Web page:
Open and Closed

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These days, you don’t need to go far to hear the terms “open” and “closed” minded. The general idea is that when you’re open minded, it means you’re more receptive to new ideas and concepts, closed minded being the opposite. Obviously, I’m talking about the common use of the terms and not the psychological term and history that it implies, so, no, I’m not about to delve into anything Jung said.

Because I have an affluence for searching for the balance in all things, I have a hard time accepting that there are only two ways of being however appealing and simplistic that may be. So, as usual, I’ll go through my pros and cons list to try to view the idea as a whole. Generally speaking, when someone calls someone else closed minded, they usually mean that they are “stubborn”, closed off to new ideas and show resistance to new ways of dealing with life things, be it job or just everyday stuff. What often gets disregarded is that there is stability and security in this mentality. Someone who is consistent in their behavior. You could go as far as say “predictable” though that’s sometimes seen as an insult. It’s easier to regiment your life when you keep to one idea and resist any others.

Open mindedness is usually seen as the better alternative to being closed because it shows an acceptance to more modern or new ways. Being closed comes off as being old and so being open is seen as being new. In our society, new is often associated with being young, fresh. Part of the culture that glorifies the values of being young and not old. The positive qualities of this open mindedness usually entail a better receptivity to new ideas, it opens the doors to creativity and allows someone to really experiment and find better ways to past solutions. The down side is the inability to hold on to a single idea or to become easily fooled by whatever comes off as being new. It’s like risk, the bigger the risk, the better the rewards. That being said, the opposite is also true. The bigger the risk, the more severe the consequence. But, if you manage risk wisely, you can have the benefits and consequences of both. Taking smaller risks but more frequently.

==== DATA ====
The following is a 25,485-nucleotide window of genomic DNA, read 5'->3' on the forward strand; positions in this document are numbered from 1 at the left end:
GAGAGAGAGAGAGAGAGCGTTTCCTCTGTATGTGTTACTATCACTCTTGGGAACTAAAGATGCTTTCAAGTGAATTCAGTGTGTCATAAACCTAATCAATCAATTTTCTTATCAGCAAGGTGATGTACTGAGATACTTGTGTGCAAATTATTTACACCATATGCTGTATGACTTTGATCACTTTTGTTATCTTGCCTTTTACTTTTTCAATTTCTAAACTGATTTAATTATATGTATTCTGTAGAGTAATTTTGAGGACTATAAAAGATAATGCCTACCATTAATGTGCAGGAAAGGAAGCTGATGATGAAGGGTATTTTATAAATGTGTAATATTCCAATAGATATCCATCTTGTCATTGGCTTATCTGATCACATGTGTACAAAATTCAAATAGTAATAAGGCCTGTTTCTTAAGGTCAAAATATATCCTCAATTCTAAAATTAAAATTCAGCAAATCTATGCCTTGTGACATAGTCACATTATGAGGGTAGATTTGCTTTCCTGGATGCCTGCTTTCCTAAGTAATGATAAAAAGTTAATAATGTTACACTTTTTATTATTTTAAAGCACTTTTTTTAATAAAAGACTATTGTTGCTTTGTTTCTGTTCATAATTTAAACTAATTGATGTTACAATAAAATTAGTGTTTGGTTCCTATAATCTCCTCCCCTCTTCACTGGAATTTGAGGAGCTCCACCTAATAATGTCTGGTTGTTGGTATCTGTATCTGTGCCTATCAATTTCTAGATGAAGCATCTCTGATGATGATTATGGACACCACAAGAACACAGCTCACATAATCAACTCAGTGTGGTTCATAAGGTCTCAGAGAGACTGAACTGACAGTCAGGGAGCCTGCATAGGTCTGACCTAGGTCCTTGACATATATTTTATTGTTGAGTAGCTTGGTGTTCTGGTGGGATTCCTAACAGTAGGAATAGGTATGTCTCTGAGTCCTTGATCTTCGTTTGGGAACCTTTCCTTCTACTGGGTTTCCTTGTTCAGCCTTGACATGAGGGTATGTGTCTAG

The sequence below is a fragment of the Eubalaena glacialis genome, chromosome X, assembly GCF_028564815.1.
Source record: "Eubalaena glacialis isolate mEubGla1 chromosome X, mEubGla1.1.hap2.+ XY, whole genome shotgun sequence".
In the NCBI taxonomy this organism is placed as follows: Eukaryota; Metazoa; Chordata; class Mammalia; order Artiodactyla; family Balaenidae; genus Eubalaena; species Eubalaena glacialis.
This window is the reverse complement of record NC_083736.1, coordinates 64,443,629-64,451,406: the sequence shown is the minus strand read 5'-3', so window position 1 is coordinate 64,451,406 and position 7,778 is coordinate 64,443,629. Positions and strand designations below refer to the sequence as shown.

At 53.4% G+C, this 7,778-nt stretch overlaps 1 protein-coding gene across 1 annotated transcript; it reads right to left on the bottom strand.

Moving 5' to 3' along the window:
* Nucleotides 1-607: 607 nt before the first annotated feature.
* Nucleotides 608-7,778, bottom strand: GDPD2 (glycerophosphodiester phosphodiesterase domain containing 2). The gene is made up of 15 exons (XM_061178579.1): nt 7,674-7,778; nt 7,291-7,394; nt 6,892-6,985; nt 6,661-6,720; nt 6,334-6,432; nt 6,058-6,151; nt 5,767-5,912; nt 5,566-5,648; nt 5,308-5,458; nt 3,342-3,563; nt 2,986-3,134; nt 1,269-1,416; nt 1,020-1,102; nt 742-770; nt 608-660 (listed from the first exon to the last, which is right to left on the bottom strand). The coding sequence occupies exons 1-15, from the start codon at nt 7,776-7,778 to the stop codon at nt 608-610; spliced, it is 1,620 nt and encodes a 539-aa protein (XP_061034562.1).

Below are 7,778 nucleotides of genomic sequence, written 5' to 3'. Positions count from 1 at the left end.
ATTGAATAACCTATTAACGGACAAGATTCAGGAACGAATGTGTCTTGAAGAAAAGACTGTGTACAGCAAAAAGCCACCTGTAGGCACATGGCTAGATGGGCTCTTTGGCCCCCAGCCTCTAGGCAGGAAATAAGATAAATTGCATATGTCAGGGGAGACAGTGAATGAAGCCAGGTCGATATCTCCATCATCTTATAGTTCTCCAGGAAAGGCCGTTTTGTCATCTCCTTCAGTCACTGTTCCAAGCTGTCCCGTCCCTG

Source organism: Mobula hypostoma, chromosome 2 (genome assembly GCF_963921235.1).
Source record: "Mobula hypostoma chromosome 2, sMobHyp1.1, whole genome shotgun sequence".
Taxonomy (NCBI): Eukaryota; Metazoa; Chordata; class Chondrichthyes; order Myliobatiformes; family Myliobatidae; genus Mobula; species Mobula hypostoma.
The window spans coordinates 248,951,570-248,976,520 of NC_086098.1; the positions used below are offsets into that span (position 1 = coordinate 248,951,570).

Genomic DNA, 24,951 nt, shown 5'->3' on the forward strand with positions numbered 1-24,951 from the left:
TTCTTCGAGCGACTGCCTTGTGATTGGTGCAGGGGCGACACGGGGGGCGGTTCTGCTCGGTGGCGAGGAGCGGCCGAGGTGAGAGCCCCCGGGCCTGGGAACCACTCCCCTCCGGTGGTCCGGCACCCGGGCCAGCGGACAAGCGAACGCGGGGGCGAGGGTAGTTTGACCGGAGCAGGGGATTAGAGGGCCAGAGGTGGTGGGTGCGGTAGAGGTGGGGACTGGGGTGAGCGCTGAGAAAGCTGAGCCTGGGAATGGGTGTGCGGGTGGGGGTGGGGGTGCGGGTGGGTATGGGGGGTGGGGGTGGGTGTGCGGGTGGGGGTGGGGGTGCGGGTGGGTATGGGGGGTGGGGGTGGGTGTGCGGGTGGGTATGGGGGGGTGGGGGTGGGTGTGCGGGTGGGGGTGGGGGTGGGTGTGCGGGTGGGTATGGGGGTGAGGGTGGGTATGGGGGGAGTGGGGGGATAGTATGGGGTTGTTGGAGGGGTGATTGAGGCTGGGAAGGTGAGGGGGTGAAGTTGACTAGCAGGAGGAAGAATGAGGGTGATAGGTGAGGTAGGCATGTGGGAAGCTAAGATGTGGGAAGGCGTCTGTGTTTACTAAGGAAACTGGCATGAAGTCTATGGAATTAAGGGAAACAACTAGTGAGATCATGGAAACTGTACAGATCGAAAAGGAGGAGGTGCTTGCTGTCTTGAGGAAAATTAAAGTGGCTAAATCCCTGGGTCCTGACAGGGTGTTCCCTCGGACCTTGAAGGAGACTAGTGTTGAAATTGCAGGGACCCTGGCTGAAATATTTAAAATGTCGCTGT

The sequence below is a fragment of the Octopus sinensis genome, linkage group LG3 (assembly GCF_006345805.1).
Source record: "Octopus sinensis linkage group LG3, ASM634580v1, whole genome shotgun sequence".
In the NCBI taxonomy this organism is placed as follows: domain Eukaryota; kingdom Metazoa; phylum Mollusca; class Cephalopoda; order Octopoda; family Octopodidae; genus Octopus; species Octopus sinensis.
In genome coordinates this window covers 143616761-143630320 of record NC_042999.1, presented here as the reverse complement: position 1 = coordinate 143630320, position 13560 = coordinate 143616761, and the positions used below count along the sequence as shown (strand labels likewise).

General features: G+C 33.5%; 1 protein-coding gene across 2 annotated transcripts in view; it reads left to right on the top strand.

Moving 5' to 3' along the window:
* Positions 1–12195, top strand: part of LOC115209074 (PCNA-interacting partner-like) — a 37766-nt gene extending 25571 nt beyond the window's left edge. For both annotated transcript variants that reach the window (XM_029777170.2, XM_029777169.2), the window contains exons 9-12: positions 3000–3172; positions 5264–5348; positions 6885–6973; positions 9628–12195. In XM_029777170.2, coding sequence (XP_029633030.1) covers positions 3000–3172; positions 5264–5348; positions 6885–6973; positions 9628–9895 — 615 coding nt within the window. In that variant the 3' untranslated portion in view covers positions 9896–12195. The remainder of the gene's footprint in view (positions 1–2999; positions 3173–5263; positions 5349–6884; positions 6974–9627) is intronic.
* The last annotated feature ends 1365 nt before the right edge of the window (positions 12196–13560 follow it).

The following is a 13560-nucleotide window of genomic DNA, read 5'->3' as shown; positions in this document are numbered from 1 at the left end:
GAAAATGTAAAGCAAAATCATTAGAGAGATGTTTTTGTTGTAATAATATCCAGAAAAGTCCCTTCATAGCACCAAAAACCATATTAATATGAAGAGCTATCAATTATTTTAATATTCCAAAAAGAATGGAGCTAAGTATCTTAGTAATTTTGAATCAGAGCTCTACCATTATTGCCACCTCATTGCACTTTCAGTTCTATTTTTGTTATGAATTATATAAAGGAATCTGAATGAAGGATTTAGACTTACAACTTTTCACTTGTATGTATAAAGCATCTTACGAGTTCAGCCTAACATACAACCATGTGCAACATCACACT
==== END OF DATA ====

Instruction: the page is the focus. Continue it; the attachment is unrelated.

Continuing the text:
Like most everything in life, you need to find the balance in both extremes. Too closed and when the environment changes on you (as it always does) the harder it is to change with it. Too open and you find yourself constantly at odds with yourself because you change too often.

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